Now hear this: NBC Universal is not for sale. No how, no way.
Looking to squelch persistent rumors, Jeffrey R. Immelt, the chairman of General Electric , plans to make his most definitive statement yet about his company’s chief media asset.
“Should we sell NBCU? The answer is no!” Mr. Immelt writes in a message for investors in G.E.’s 2007 annual report, to be released Wednesday. “I just don’t see it happening. Not before the Olympics, not after the Olympics. It doesn’t make sense.”
The statement is clearly meant to address the most prevalent of the recent rumors, which is that G.E. will wait until after the Beijing Olympics in August, which will be televised on NBC and its cable channels, before deciding whether to unload the division.
An article in The Financial Times in October, citing “people close to the situation,” said that NBC’s fate would be decided after the Olympics and that the possibility of a sale was tied to “lagging performance” by NBC Universal and an “awkward fit” with the rest of G.E.’s assets.
NBC executives, and occasionally Mr. Immelt himself, have tried to counter the rumors by citing the recent positive results for the unit, which has posted five straight quarters of growth and finished 2007 with $3.7 billion in profit, about 7 percent more than in 2006.
Much of that growth was fueled by the strong performance of NBC’s cable division, which includes the highly profitable channels CNBC, USA and Bravo, as well as its film division, which had its most successful year financially last year after releasing hit movies like “The Bourne Ultimatum,” “Knocked Up” and “American Gangster.”
But NBC has continued to be dogged by the perception that it is underperforming, largely because, until recent months, the network’s prime-time programming — still the most high-profile part of the company — remained stuck in last place among the four big broadcast networks.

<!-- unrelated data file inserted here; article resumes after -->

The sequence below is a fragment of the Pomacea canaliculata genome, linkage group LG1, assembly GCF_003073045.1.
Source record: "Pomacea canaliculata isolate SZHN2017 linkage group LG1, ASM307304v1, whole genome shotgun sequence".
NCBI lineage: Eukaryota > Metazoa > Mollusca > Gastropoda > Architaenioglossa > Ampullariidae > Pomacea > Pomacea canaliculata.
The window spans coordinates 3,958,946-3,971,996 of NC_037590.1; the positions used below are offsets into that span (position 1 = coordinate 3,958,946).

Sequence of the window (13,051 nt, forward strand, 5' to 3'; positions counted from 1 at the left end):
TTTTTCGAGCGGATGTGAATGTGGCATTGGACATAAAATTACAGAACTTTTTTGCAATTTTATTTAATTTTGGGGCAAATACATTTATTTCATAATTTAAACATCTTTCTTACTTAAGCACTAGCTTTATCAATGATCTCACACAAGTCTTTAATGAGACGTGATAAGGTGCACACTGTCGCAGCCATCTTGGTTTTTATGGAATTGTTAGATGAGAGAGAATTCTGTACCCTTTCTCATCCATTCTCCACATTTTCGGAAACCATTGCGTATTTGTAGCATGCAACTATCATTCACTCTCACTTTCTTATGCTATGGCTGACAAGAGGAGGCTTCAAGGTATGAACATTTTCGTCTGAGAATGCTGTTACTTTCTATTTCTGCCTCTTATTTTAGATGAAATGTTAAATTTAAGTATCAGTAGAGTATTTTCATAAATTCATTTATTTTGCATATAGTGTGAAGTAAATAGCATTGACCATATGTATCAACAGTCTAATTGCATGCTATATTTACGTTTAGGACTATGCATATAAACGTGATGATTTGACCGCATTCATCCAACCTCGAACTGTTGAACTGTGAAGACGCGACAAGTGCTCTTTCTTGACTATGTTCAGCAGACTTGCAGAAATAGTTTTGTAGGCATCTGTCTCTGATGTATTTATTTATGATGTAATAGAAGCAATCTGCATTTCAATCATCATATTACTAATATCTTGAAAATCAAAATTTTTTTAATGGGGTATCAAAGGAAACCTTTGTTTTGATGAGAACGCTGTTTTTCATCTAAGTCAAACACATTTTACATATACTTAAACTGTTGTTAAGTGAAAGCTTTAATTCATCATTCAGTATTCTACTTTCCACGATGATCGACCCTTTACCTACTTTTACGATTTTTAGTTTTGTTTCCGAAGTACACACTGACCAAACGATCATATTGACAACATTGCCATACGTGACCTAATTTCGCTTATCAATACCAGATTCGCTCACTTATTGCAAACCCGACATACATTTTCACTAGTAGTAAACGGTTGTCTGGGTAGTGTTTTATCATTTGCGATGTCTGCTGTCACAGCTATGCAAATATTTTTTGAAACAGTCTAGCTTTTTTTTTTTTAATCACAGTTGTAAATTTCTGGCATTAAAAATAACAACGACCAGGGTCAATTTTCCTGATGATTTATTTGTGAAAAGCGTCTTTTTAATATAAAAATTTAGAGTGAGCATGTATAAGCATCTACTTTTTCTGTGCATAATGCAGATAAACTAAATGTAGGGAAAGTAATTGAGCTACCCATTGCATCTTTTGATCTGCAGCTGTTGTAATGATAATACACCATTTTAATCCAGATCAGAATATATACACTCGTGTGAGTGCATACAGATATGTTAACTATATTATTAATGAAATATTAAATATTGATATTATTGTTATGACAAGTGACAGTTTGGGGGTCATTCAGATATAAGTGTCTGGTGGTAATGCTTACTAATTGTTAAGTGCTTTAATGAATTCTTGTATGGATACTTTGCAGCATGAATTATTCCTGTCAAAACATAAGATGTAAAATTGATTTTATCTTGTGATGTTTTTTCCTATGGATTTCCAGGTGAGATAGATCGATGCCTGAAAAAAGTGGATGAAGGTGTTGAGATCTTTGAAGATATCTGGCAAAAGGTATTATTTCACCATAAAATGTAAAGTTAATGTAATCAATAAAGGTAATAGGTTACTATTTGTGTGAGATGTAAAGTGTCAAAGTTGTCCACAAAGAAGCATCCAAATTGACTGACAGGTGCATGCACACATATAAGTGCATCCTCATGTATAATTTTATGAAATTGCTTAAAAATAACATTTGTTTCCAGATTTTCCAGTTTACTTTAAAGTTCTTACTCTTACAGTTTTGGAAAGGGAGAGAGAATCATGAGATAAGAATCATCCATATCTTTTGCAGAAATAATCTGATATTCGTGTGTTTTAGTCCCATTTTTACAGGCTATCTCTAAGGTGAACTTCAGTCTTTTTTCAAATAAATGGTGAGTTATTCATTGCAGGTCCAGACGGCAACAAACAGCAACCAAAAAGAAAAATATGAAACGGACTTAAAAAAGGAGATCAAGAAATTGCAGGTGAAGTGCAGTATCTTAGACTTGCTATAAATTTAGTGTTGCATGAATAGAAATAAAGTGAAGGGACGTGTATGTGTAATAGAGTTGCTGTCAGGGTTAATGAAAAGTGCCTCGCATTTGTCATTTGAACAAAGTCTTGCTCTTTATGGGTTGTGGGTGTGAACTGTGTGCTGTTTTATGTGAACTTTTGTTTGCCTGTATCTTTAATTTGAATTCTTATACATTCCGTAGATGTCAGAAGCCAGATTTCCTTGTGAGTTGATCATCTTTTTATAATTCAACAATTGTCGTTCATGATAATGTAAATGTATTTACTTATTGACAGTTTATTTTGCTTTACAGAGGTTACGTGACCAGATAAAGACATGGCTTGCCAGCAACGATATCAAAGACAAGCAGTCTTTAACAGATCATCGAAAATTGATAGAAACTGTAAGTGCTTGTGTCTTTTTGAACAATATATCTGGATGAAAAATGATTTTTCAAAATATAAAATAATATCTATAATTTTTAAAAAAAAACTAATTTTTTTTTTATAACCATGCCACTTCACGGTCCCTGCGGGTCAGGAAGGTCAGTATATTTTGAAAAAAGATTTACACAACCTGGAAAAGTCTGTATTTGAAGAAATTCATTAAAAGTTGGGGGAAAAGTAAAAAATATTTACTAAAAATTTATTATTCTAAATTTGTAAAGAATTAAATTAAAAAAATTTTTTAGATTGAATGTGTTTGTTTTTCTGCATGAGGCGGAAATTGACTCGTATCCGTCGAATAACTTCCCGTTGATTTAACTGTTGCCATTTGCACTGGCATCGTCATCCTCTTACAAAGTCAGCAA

On Monday, Nicole Parent, an analyst who covers G.E. for Credit Suisse, said that she would not expect Mr. Immelt to sell NBC Universal because “it’s very clear to sell an asset at the bottom doesn’t make sense.”
But she amended that to acknowledge that only NBC’s prime time is at the bottom, and while the overall picture at NBC Universal is improving, prime time is what receives the most attention. “Their cable assets are doing phenomenally well,” Ms. Parent said. “I look at them and see more opportunity than risk.”
Jeff Zucker, the president of NBC Universal, has said frequently over the last year that the company is more of a cable and film company than a broadcaster, and he has even cited the results of its theme park division, which also completed its most profitable year.
But he has acknowledged that reviving the fortunes of its prime-time shows would be critical in improving the perception of NBC.
Mr. Immelt, in his message to shareholders, said that NBC Universal as a business had “outperformed the G.E. average over the past 20 years.” He also forecast that NBC Universal would increase its earnings by 10 percent in 2008.
Mr. Zucker said Monday that Mr. Immelt’s statement reflected the consistent support that had flowed from the company. “G.E. believes in NBC Universal,” Mr. Zucker said. “They want us to win. If we continue to perform, the questions of whether GE is going to sell NBC will go away.”
The statement from Mr. Immelt in the annual report recalls a previous effort by a G.E. chairman to deflect rumors that the company intended to sell NBC. In 1993, Jack Welch, then the chairman, told a meeting of NBC employees that the network was not for sale.
Ms. Parent said she was not surprised that Mr. Immelt would want to try to assure shareholders and the business community that GE intended to hold on to NBC Universal. “A lot has been written about the potential sale of NBC,” Ms. Parent said. “If there is no plan to sell it, why not go out and say it?”
-- CNBC is part of NBC Universal